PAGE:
After Carmella’s death in 2011, Nancy and Lyle reflected on how happy and well-cared she had been at BTV. They, too, joined the Carriage Club and moved to BTV in September 2017. Soon after, however, Lyle was diagnosed with cancer. He died in October 2018.
“It was a blessing Lyle and I came here when we did,” Nancy said. “He was very happy that I was here. He knew I would be taken care of here. Butterfield is truly a blessing. I couldn’t ask for a better place.”
Jim & Kathy Webster
A God-Driven Plan
Jim and Kathy Webster moved to the Village in July 2020. Like Linda Pinkerton and Nancy Shelor, they also had parents who lived at BTV.
Kathy’s parents, Dick and Shirley Johanson, lived at BTV twice – the first time in 1988 while Dick was recovering from bypass surgery, and later in 1995. In 2009, Jim relocated his father, Bill Webster, to Butterfield from Albuquerque, N.M. so he would have better quality of life.
“Kathy and I experienced a lot with Butterfield before we were residents, primarily with family members living here,” Jim said. “Between Dick and Shirley and my father, we experienced resident life in independent living, the Heath Care Center and the Special Care Center, all before we moved to Butterfield. Based on what we learned, it is our opinion that there is no better place in Northwest Arkansas than Butterfield to live independently, while also being prepared to transition toward the end of life.”
While his father’s health declined and he was moved from independent living to the Special Care Center, Jim served on the BTV Board of Directors, from January 2011 through December, 2016. He and Kathy joined the Carriage Club, and were offered the opportunity to live in an apartment at Butterfield until a Cottage or Village home was available. Serendipitously, a Village Home came available sooner than expected.
“I like to say our coming here was God-driven,” Jim said. “God had a plan, and the plan was, ‘I’ll get your parents to Butterfield, where they’ll be taken wonderful care of. You’ll serve on the Board of Directors and learn a lot about the organization and resident life, and when it’s time for you to transition to Butterfield, you’ll have the security of knowing if anything happens to you, Kathy will be taken care of.’”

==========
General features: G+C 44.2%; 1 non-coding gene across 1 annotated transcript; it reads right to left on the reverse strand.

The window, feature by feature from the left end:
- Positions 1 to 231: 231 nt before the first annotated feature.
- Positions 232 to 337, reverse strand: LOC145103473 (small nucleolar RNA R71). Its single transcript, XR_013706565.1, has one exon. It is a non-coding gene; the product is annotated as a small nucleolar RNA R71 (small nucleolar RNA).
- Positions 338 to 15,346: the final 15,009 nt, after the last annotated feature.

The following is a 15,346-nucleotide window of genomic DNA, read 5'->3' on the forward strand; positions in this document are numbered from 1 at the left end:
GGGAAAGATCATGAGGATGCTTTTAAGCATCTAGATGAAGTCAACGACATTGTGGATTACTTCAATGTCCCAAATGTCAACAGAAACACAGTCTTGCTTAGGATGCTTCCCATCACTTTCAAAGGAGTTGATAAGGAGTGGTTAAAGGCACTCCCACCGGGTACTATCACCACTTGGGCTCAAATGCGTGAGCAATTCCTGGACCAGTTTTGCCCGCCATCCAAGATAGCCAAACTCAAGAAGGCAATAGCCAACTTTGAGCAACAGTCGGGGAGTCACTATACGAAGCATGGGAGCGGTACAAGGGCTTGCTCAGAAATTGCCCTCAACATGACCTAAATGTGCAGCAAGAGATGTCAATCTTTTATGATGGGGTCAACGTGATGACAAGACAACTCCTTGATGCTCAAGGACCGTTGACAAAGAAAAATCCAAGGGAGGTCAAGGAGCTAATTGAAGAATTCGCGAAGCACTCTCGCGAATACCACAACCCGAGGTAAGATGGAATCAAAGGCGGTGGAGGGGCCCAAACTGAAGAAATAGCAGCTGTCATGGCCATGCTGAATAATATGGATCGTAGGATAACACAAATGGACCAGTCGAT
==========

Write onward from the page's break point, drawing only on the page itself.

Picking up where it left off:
Sanctuary for the Soul
Frances and Charlie Sego moved to Butterfield in May 2018 after selling their longtime Fayetteville business, the Duck Club Gallery. Frances’ mother had been a BTV resident and Charlie’s mother was a current BTV resident, making them double legacies.
Frances’ mom, Eleanor Tabor, moved to BTV in the mid-90’s from Tulsa and lived here until her death in October 2003. Charlie’s mom, Honey Sego, moved to BTV in 2005 where she lived until her death in November 2019.
“My mom had fallen a couple of times in Tulsa and needed more assistance,” Frances said. “She made friends and enjoyed the many activities at BTV, but she was a homemaker and more reserved.”
“When Honey came to Butterfield, she reinvented herself,” Frances said. “She’d always been very active and she flourished here. She was the main receptionist at an oil company in Bartlesville, Okla., and was a real people person. Charles would call her and always got her answering machine… she was always gone!”
When Charlie and Frances decided to move to BTV in early 2018, he had just been diagnosed with cancer. They had some heavy lifting ahead to sell their home and downsize. The house sold in four days and a perfect apartment became available. Charlie did well on his cancer treatment plan. They made new friends at meals in the Dining Room and Bistro, walked the BTV campus and participated in Bible study.
“Charles was a hard worker,” Frances said. “We had two businesses at one point. Between work, family and church activities, he never had time to read. When we moved here, he discovered the library and started checking out books. He sat on our porch overlooking the South courtyard and read all that summer and fall”
“He loved our apartment and living here was like living in a sanctuary with the trees and nature,” she said. The spring before Charles died in October 2019, a pair of Mourning Doves nested on our porch and we watched the eggs hatch and the babies grow until they flew away.”
When BTV opened its doors 35 years ago, there were three residents; today there are over 400, including a growing number of legacy residents. BTV is poised to meet the needs of residents now and in the future with cutting-edge services, programming and amenities. With generations of families creating legacies here, it’s easy to see: Butterfield is an extraordinary place for extraordinary people.